Back to Ganoksin | FAQ | Contact

Lalique


#1

I saw the jewels of Lalique yesterday at the Dallas Museum of
Art. It was quite a body of work. I was amazed and delighted
by what I found there although my friend Sarah and I made other
viewers a bit nuts because we kept trying to see the underside
of the pieces. They couldn’t figure out WHY we would want to do
that.

I can’t wait to try some of the chains that I saw there. Sarah
and I made our other friends crazy talking about that
metalsmithing stuff and how we could accomplish some of the
enameling that we saw.

I’m not sure where it goes from Dallas, but it is worth the
effort to see it!!

Regards,
Susan E. in Dallas


#2

– I saw the show in New York, at the Cooper Hewitt, with the
same reaction. I kept trying to see the backs of the pieces. I
make dragonflies and other natural forms, and in plique a jour,
so many of the technques he used were very applicable to me. I
bought the catalogue and study it!

	==Pisces
	@mbm

#3

And, regarding Lalique, did the exhibit in Texas go anywhere
else in the States??

There will be an exhibition showing Lalique at the Schmuckmuseum
at Pforzheim,Germany,from 3d July till 5th September 1999:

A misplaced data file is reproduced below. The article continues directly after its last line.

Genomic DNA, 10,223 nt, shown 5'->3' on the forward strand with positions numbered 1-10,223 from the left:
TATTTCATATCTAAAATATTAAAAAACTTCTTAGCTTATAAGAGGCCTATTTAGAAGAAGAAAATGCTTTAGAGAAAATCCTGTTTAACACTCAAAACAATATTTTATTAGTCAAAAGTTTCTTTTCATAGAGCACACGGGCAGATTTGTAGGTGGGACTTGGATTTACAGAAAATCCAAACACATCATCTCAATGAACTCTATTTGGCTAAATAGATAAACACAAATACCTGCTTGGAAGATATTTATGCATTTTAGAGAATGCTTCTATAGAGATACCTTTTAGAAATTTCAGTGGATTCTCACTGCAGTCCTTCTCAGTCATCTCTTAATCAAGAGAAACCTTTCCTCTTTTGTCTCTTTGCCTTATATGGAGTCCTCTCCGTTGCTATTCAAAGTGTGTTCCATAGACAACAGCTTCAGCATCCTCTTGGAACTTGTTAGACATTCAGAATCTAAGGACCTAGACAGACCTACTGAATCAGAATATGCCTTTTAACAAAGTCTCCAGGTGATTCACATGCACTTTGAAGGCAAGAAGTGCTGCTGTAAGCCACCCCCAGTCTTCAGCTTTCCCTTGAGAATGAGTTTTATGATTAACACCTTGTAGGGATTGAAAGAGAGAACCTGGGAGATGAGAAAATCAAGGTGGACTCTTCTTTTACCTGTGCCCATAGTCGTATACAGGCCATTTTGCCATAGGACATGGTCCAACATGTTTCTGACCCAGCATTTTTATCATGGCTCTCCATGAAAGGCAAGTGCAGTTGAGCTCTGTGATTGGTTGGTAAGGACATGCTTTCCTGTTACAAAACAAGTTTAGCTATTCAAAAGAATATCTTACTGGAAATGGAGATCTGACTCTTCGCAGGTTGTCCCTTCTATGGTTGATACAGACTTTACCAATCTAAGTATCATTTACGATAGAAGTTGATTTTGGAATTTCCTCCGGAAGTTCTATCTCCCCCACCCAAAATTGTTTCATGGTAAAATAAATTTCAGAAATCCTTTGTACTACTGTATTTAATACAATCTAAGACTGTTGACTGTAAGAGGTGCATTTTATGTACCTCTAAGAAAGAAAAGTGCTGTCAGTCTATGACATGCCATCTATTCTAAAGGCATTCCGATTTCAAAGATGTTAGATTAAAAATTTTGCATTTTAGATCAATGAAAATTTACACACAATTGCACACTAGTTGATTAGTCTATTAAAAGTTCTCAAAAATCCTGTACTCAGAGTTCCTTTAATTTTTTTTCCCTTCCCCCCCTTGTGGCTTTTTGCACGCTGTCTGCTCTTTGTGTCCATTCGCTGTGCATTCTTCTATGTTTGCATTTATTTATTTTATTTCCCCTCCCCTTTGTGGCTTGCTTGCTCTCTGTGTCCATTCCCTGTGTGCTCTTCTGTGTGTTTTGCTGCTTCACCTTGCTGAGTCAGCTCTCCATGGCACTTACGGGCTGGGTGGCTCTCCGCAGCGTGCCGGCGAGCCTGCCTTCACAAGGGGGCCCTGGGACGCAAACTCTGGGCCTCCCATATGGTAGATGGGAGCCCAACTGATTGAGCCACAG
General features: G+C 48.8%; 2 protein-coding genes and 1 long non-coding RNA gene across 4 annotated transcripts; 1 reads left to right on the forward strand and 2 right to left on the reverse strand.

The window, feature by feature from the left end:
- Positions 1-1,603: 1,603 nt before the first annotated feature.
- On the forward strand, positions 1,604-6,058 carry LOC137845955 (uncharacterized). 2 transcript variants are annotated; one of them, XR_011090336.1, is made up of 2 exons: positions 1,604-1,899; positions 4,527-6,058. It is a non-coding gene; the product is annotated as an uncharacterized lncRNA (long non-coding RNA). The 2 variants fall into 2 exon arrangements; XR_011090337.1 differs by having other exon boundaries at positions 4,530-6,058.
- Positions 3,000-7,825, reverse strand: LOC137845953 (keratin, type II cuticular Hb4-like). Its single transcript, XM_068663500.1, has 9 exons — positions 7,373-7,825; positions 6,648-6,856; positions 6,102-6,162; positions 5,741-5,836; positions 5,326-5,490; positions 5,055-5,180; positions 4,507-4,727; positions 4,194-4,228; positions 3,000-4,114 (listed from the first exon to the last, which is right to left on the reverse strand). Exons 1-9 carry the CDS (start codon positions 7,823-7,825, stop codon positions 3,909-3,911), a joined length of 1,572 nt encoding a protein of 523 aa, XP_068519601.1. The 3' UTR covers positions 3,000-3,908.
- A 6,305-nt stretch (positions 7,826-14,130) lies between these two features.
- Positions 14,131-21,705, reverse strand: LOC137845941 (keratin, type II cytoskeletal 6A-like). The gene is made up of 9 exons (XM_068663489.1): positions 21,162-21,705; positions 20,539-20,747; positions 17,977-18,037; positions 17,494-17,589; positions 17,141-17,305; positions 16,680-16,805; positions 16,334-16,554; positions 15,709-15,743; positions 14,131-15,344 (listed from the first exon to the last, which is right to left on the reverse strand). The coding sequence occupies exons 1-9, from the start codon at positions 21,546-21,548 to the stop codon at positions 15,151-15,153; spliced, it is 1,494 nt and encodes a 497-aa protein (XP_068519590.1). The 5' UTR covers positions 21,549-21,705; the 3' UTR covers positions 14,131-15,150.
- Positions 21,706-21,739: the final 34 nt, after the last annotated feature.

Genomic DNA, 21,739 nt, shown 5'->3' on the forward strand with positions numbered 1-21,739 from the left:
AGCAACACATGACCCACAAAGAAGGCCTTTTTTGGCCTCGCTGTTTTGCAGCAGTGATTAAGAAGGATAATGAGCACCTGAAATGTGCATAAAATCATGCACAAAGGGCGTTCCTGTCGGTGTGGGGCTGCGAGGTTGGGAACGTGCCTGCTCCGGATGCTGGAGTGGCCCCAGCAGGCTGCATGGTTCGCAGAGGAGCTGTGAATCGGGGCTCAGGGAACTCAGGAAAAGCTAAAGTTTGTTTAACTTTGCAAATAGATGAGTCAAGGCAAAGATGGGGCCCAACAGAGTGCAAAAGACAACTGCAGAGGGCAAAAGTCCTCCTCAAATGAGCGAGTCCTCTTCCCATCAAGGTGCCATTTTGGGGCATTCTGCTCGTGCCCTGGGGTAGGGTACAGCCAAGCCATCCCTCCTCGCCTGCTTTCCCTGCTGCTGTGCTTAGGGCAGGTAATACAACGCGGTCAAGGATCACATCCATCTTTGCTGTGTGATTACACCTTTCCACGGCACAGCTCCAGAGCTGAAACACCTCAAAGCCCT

http://www.pilot.schmuckmesse.de/museum/smuseum.htm

H.-J.von Z=FCndt
www.allgemeine-gold.de


#4

The Lalique exhibit was at one of the Smithsonian galleries in
D.C. in the spring of '98. Lisa Newark, DE


#5

The exhibit, The Jewels of Lalique, went to the Smithsonian
International Gallery May 15 through August 16 here in Washington
last year, and also to the Cooper-Hewitt International Design
Museum, part of the Smithsonian Institution is New York, from
February 3 to April 12, 1998. At least this is what my beautiful
wall poster tells me. The exhibit was a small one, featuring
incredible enamel pieces with worked metal backgrounds ( similar
to Faberge, with less straight lines) to the plique-a-jour work
of his that we all know and love. Also displayed were several of
his water color and gouache designs done on a sepia colored heavy
paper, as well as several later glass objects.